Goodbye 2013!

Retrospective blog post time, again! 2013 was a fine year. I was lucky enough to go to Bolivia:

…and to the Everglades in Florida to see manatees and gators, and to Knoxville, Tennessee for the AAPA meetings and the Great Smokey Mountains. With a bunch of great collaborators, I coauthored a papers on RADseq in primates, protein-protein interactions, and the use of phylogenetics in primate behavior. In our lab, data collection kicked into (relatively) high gear by prepping and sequencing about a dozen “next-gen” libraries full of primates. Amazingly, they all worked!

A big change in 2013 for me outside of the lab was to restart learning Spanish using the site, italki and to begin to learn halting French using Duolingo. The Spanish certainly came in handy in Bolivia (and Florida) and I hope the French will be equally useful if I ever work in Francophone Africa.

This here blog is just over a year and a half old. A bunch of folks (almost 30,000) visited this site from all over the world this year which always makes me happy. C’mon, though, Greenland! You’re STILL a lot of grey in this map projection.

Happy 2014!

New Year’s Resolutions

When I was still taking courses, plenty of resolutions arose during the interstitial spaces between semesters. Naturally, I failed at many life changes in spite of my determination, but such is the nature of grad school. Now in the nebulous time post-classwork and pre-thesis writing, a marginally wiser version of myself comes up with the following, more modest goals.

  1. Write better code

    This is actually two interconnected goals: write code that works better and code that looks better. To improve my chops I’m working through the bioinformatic problems at Rosalind and slowly reading up on the topics covered by “What every computer science major should know”. But elegant code that others can easily build upon also requires the use of conventions and standard practices, which often are absent in the TMTOWTDI world of Perl. For that I’m finally reading Perl Best Practices. (I am already uncomfortable about their suggestion to put “else {” on its own line, for the record.) Better code is better used, which leads to…

  2. Publish more code

    I’m always so happy when people use code I’ve written, but so many of my scripts languish in disuse, written for a single problem and squirreled away somewhere on my hard drive. Publishing scripts under an open source license forces me to clean up and generalize the scripts. Plus transparency makes for good, reproducible science. I resolve to make more public, even if the scripts aren’t the prettiest and a wee bit embarrassing. May my long list of bug fixes in the code repository inspire others to publish code without shame. Speaking of which…

  3. Use version control more frequently

    I am embarrassed to admit how late I started using version control, but now I use it religiously for big coding projects (with Google Code for open source works and Assembla when I want to hide my dirty laundry). I’d like to use it more for non-code documents, like CVs. This means throwing off the shackles of Word more often, which leads me to…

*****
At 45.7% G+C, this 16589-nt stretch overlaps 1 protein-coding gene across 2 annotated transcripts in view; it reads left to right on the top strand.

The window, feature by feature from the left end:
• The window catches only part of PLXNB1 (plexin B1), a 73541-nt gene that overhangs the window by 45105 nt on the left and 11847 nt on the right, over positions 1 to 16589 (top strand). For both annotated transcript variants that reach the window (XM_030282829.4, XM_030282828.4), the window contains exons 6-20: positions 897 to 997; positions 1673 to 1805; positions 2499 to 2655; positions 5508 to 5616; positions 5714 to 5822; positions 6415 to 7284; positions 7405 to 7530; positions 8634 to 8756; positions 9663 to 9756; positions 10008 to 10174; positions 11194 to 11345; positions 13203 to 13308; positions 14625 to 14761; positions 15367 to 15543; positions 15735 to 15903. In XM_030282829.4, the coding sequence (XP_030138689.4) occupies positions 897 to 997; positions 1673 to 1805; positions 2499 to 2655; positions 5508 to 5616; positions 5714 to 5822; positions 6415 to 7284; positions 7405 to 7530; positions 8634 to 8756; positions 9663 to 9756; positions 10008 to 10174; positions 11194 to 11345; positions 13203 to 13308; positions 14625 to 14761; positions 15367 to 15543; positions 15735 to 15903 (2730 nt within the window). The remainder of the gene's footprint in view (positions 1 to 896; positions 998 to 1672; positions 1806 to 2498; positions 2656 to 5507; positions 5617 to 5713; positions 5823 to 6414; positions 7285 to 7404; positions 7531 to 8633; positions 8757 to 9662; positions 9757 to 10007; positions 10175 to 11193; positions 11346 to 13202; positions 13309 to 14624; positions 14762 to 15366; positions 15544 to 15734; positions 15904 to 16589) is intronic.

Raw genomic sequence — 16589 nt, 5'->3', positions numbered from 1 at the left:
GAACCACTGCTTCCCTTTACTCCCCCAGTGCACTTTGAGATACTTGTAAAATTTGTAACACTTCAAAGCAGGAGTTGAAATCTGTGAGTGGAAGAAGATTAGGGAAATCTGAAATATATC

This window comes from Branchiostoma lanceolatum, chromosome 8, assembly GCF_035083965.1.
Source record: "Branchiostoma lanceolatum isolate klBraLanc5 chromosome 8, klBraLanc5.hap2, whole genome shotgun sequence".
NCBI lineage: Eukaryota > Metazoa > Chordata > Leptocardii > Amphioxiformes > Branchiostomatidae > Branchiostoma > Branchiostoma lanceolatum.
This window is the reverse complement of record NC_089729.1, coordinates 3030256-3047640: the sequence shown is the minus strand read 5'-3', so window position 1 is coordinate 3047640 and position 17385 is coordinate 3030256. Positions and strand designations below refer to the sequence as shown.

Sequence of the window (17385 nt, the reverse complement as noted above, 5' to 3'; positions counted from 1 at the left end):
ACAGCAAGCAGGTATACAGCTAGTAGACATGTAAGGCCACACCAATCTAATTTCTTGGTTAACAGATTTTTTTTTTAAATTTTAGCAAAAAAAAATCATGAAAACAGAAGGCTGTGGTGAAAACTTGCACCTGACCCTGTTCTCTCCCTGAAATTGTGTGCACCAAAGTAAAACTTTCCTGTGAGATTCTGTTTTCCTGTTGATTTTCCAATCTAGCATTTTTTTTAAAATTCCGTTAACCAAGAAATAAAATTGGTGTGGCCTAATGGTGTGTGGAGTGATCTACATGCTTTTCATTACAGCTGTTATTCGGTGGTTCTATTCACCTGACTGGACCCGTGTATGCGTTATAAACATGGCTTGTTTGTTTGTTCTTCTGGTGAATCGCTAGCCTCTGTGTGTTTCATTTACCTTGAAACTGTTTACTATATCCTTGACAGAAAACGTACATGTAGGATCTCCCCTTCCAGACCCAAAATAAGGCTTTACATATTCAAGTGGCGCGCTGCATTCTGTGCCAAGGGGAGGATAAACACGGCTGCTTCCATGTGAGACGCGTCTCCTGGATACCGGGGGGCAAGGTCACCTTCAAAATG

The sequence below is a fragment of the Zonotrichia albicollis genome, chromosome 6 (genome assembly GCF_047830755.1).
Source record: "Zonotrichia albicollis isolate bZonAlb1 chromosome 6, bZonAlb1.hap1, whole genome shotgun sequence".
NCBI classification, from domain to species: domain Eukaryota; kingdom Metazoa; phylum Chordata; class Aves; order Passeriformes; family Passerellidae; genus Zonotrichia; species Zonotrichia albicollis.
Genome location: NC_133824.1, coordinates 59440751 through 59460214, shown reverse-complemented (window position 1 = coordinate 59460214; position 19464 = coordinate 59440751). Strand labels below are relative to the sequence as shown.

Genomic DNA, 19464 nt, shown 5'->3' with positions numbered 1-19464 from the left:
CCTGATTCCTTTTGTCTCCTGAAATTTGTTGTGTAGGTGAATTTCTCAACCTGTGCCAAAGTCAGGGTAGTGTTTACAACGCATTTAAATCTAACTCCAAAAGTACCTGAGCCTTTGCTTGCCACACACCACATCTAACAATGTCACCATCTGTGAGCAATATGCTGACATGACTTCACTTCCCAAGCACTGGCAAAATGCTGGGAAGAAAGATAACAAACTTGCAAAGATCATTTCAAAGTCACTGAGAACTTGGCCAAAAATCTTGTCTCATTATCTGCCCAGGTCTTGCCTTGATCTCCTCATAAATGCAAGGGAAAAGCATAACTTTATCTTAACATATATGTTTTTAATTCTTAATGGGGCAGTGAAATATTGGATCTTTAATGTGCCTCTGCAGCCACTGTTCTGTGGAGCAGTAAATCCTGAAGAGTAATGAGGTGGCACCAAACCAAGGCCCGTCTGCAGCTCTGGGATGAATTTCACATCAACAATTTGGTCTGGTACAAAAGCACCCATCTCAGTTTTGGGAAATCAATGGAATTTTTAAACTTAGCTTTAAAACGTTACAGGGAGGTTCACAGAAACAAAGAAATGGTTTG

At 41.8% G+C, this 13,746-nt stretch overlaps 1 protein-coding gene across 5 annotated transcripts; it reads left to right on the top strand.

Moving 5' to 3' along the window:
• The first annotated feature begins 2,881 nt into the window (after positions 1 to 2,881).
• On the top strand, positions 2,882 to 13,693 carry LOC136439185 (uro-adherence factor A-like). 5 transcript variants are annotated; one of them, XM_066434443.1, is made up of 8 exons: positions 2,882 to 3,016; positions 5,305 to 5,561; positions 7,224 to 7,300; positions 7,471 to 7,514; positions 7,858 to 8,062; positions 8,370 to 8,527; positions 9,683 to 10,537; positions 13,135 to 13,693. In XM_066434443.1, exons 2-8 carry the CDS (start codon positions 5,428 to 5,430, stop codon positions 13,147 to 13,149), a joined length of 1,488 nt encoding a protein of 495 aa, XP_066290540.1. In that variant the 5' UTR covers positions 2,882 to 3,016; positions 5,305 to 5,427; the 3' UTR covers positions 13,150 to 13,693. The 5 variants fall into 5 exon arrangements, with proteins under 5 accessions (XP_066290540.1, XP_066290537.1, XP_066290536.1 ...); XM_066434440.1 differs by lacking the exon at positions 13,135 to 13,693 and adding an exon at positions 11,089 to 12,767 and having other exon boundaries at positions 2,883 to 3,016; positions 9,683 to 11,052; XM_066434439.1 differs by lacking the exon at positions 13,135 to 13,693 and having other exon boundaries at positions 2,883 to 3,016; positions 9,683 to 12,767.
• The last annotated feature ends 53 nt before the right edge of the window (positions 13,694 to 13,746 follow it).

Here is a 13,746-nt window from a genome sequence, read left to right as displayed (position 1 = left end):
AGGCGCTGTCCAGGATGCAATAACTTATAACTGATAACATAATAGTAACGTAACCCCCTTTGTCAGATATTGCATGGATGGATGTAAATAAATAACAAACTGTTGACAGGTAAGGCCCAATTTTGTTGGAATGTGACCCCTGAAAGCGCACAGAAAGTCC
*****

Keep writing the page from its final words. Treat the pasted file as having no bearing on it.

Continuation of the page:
4. Write more in LaTeX

    Again, a technology I came to later in the game, I’ve written my CV and one forthcoming paper so far using LaTeX. I love having the paper grow alongside the scripts in the SVN repository, which was encapsulated by this visualization around the time I was writing the last paper. This lets you avoid this problem, a major pet peeve of mine. I hope to write my thesis in it, and deal with people who require Word format by converting it with pandoc.

  5. Set up rsync backup

    I’d like to roll my own Time Machine replacement using the Unix utility rsync, mainly because you can’t exclude folders from Time Machine. I often eject it in frustration when it tries to backup some multi-gig file in the middle of my workday. Redundant off-site backup for essential files is important, and daily backups of less important items are nice, especially if they take place at 5 AM. A smarter person would have used the time spent writing this post to set that up.

  6. Improve math ability

    It’s fading fast, after about a decade outside of a math class. Hopefully this online course will help. Finally…

  7. Collaborate/Network more

    Viewing the Ph.D. project as a solitary pursuit hinders collaboration and is at odds with how the best scientists operate. I’d like to bug colleagues more with questions about their work or proposed collaborations or just to introduce myself. To steal a quote from a good friend who’s helped me immensely in the past:

    “It is undoubtedly the case that the best scientists are the people who know what questions to ask, first and foremost. And secondarily, but almost as important is knowing who to ask for help with addressing the questions.”

Goodbye 2012!


Retrospective blog post time! 2012 was a fine year. I coauthored a paper, made some progress on a few more, started this here blog, went to the Congo, wrote a lot of code, and hopefully secured funding for my Ph.D. project. A bunch of folks visited this site from all over the world which always makes me happy. C’mon, though, Greenland! You’re a lot of grey in this map projection.

Here’s the highlight reel of the most popular pages, the top 13 in honor of 2013. Thanks for visiting and Happy New Year!

  1. Geometric Line Designs in R
  2. Similar Image Mosaic
  3. Lesula, New Monkey Species
  4. Preparing an Academic CV in LaTeX
  5. Repetition Code Demonstration
  6. Darwin Primate Mosaic
  7. Drawing Hats on a Monkey with Mechanical Turkers
  8. Primate Pet Legality Map
  9. ISIS Map of Mammals in Zoos
  10. World Map of IUCN Primates
  11. Markov Text Generation
  12. Chromosome Ideograms
  13. 3D Map of Global Treecover